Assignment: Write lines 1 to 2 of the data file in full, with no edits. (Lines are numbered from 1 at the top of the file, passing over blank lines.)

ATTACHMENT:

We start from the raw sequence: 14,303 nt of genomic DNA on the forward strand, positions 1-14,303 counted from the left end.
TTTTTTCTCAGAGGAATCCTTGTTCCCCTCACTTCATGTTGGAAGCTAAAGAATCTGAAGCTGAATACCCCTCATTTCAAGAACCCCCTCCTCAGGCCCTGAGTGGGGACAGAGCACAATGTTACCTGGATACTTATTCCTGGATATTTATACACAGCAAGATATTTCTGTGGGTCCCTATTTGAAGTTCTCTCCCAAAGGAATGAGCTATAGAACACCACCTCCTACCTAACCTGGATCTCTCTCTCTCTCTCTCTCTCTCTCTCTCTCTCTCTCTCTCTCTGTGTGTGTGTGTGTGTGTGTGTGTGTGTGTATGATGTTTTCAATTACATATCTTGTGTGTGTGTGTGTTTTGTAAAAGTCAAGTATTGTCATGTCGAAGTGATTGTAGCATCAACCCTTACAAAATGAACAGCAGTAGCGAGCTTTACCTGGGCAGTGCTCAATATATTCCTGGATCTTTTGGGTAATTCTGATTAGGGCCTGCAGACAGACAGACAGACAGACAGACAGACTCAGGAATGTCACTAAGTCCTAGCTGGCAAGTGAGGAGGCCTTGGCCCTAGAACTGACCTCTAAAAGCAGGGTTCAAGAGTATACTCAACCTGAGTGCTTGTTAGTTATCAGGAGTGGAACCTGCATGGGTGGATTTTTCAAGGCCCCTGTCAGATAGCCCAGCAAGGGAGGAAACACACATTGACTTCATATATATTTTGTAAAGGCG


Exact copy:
We start from the raw sequence: 14,303 nt of genomic DNA on the forward strand, positions 1-14,303 counted from the left end.
TTTTTTCTCAGAGGAATCCTTGTTCCCCTCACTTCATGTTGGAAGCTAAAGAATCTGAAGCTGAATACCCCTCATTTCAAGAACCCCCTCCTCAGGCCCTGAGTGGGGACAGAGCACAATGTTACCTGGATACTTATTCCTGGATATTTATACACAGCAAGATATTTCTGTGGGTCCCTATTTGAAGTTCTCTCCCAAAGGAATGAGCTATAGAACACCACCTCCTACCTAACCTGGATCTCTCTCTCTCTCTCTCTCTCTCTCTCTCTCTCTCTCTCTCTCTGTGTGTGTGTGTGTGTGTGTGTGTGTGTGTATGATGTTTTCAATTACATATCTTGTGTGTGTGTGTGTTTTGTAAAAGTCAAGTATTGTCATGTCGAAGTGATTGTAGCATCAACCCTTACAAAATGAACAGCAGTAGCGAGCTTTACCTGGGCAGTGCTCAATATATTCCTGGATCTTTTGGGTAATTCTGATTAGGGCCTGCAGACAGACAGACAGACAGACAGACAGACTCAGGAATGTCACTAAGTCCTAGCTGGCAAGTGAGGAGGCCTTGGCCCTAGAACTGACCTCTAAAAGCAGGGTTCAAGAGTATACTCAACCTGAGTGCTTGTTAGTTATCAGGAGTGGAACCTGCATGGGTGGATTTTTCAAGGCCCCTGTCAGATAGCCCAGCAAGGGAGGAAACACACATTGACTTCATATATATTTTGTAAAGGCG